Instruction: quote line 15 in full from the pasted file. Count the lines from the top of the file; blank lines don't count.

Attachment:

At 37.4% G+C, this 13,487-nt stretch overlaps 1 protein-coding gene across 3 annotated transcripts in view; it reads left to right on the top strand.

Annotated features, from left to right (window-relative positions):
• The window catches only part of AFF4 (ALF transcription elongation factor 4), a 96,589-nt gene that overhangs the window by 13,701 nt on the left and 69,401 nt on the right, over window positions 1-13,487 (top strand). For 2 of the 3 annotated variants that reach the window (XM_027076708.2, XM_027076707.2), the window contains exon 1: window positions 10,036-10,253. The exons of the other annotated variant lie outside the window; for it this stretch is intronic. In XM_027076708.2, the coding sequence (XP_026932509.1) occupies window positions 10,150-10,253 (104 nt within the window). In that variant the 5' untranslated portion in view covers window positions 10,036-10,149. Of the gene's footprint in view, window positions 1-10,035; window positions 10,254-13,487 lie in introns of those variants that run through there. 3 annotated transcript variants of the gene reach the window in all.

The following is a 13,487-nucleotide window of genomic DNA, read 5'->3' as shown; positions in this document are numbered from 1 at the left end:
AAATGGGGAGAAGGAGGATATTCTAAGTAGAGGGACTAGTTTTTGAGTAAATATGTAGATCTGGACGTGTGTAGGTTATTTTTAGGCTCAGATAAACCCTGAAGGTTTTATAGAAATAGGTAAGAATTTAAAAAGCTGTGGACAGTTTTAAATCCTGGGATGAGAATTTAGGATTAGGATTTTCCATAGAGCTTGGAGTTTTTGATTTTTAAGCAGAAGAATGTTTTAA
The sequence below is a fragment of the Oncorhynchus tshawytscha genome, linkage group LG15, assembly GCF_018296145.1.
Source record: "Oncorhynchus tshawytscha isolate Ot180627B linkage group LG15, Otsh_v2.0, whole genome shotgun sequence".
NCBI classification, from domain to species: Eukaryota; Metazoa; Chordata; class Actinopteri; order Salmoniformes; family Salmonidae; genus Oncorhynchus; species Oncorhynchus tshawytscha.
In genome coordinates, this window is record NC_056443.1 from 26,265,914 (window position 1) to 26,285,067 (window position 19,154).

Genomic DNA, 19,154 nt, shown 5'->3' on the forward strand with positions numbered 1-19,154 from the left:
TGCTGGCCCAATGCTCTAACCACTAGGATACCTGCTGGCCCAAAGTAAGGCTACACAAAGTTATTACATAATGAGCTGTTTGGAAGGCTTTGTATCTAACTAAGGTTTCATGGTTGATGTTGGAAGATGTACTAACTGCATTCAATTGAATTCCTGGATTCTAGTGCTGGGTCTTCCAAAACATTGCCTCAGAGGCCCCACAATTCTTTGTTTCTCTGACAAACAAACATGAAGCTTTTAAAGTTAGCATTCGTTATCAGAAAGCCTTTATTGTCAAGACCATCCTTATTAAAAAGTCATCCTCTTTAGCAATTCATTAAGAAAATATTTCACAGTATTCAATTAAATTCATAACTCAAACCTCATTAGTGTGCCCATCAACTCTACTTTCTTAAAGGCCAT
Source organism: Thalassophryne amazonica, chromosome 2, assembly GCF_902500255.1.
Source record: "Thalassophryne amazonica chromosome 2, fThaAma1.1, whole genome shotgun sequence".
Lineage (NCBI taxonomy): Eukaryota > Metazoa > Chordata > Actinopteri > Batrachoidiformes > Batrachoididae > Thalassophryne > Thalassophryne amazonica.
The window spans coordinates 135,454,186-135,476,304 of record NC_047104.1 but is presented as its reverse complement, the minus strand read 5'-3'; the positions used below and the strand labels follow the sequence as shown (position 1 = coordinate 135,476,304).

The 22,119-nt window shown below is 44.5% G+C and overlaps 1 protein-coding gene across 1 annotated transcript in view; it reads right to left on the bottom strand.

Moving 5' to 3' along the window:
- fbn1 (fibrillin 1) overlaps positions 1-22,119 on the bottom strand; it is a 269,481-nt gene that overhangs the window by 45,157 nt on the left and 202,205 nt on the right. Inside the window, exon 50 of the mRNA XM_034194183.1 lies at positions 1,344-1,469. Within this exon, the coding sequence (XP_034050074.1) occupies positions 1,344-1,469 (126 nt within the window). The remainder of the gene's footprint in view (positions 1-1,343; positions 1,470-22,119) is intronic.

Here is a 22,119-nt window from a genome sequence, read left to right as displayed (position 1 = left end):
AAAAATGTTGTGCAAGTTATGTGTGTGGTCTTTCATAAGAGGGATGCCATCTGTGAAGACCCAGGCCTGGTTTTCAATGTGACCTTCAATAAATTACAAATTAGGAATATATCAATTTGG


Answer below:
The window spans coordinates 135,454,186-135,476,304 of record NC_047104.1 but is presented as its reverse complement, the minus strand read 5'-3'; the positions used below and the strand labels follow the sequence as shown (position 1 = coordinate 135,476,304).